If Sarah Palin Were in Charge

I am grateful for Robynn’s voice on Communicating Across Boundaries, whether on Friday or another day. Today she reacts to something we both found deeply offensive. We know there are varying opinions on these things. Please feel free to use the comment section to voice your thoughts, keeping our guidelines of communication and respect for honest dialogue in mind.


My blood is boiling. I’m so furious I could spit. I just heard a segment of Sarah Palin’s speech at the recent National Rifle Association Convention. During her speech she said,

If I were in charge they would know that water boarding is how we baptize terrorists”.

As someone who takes my faith seriously I am deeply offended. Here are a couple of things I’d like to say to Ms Palin:

  1. Thank God—-You are not in charge! Jesus is Ruler Supreme. He is King and He alone is in charge!
  2. Water boarding is evil. It is torture of the worst possible variety. According to Wikipedia, waterboarding is a form of torture, more specifically a type of water torture, in which water is poured over a cloth covering the face and breathing passages of an immobilized captive, causing the individual to experience the sensation of drowning. Waterboarding can cause extreme pain, dry drowning, damage to lungs, brain damage from oxygen deprivation, other physical injuries including broken bones due to struggling against restraints, lasting psychological damage, and death.[1] Adverse physical consequences can manifest themselves months after the event, while psychological effects can last for years. More so, torture itself tarnishes the image of God in both the one who tortures and the victim of that torture.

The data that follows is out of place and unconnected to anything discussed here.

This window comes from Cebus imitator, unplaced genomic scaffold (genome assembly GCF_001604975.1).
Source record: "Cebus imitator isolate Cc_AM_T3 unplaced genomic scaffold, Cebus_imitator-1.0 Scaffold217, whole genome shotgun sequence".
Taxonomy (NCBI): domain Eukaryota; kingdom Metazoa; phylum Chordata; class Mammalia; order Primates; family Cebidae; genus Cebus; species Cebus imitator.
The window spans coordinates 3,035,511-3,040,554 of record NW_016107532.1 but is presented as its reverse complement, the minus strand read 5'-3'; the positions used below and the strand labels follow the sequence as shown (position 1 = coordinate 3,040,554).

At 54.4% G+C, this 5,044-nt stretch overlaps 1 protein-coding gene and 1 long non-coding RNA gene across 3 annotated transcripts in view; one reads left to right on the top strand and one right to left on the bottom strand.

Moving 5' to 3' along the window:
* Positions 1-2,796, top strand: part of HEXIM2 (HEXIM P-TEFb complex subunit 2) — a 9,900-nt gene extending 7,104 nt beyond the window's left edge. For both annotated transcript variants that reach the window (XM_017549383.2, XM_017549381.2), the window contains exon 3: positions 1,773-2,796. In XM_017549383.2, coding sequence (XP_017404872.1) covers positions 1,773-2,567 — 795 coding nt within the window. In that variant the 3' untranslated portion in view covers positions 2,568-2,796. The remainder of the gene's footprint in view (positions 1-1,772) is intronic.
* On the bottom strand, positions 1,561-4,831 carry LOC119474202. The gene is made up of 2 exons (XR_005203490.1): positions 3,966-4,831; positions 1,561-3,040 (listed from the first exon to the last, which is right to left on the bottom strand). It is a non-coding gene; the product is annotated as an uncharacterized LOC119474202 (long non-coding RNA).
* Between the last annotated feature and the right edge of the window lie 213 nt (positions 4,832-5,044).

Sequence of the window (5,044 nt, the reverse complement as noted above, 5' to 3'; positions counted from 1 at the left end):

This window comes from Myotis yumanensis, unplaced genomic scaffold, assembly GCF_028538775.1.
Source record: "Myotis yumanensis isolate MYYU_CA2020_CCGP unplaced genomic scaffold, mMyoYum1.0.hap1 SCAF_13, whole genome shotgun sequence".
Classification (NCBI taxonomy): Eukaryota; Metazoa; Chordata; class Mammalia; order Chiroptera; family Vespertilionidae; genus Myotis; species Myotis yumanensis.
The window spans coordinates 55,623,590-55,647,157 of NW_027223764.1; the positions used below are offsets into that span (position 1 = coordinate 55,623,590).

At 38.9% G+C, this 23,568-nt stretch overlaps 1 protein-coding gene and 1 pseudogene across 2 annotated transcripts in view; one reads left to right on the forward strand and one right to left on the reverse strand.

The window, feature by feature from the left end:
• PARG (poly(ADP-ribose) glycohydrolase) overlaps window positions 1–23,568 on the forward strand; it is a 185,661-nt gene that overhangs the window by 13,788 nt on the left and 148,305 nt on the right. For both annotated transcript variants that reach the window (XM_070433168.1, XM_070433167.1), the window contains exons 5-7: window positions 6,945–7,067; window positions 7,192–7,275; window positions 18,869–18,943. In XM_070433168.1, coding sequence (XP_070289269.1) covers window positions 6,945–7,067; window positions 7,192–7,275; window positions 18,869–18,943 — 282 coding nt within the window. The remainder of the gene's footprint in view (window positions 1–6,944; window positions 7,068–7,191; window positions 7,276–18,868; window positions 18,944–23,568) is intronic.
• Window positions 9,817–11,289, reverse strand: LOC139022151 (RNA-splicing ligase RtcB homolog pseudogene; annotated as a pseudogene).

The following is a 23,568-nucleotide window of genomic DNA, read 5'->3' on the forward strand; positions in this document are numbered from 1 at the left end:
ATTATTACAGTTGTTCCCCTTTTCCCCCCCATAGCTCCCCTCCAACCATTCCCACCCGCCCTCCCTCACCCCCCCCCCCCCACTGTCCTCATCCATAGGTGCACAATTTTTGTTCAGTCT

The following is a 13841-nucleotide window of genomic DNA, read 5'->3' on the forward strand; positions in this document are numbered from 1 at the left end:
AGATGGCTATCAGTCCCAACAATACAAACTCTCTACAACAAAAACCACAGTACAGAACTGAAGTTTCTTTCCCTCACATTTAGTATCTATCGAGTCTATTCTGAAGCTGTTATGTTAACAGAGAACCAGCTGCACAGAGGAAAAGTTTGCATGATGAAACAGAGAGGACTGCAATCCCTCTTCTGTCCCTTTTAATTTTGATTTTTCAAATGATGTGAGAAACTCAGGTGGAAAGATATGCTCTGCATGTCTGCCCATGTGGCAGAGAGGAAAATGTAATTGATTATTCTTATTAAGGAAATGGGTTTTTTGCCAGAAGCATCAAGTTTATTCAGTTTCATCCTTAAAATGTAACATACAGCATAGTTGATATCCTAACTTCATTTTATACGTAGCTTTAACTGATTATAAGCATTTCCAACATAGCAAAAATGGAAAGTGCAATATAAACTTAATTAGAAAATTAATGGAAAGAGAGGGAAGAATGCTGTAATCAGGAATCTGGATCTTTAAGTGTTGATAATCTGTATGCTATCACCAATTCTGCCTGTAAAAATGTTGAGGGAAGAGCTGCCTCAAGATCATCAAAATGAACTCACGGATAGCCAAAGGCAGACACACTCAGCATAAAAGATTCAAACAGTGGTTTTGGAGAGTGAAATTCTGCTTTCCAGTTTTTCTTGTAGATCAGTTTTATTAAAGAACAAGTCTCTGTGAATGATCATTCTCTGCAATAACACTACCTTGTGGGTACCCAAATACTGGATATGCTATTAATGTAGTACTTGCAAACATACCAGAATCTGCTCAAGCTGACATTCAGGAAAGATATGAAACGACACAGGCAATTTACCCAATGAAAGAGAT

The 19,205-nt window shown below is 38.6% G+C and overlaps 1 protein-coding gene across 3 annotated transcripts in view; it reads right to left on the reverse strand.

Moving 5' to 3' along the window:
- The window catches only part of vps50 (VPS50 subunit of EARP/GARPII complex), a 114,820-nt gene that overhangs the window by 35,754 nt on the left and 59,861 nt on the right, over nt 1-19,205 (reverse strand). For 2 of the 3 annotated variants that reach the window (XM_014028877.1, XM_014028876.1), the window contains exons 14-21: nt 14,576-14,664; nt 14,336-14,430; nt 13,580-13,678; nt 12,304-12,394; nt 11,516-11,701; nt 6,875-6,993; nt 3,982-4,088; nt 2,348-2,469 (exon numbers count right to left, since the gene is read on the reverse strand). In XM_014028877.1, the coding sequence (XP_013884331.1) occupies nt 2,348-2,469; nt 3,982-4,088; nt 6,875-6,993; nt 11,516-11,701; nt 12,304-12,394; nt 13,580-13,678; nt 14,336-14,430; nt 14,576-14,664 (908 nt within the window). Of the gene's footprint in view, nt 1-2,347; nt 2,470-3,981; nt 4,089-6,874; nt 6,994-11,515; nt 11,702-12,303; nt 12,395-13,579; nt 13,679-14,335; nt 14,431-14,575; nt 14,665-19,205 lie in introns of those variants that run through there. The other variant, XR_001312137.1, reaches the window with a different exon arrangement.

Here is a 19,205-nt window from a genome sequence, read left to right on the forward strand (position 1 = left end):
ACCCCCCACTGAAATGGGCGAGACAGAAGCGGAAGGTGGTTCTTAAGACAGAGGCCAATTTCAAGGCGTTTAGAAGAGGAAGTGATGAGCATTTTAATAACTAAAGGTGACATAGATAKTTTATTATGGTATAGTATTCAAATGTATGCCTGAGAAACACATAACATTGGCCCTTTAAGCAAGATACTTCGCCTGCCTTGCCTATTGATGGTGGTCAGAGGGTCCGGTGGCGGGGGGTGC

3. In my faith tradition, baptism is a holy sacrament reserved for those who’ve publically declared allegiance with Jesus. He welcomes anyone to come. No one is excluded. And for those who chose to believe, to follow after him, they’re invited into the sacraments as well. Baptism is a means for people to enter into the death and resurrection experiences of Christ. They voluntarily go down in to the water, dead to themselves, their sin, their old nature. They come up out of the water, alive to Christ, to new life. It’s a beautiful statement—a public commitment– of declaring loyalty to Jesus.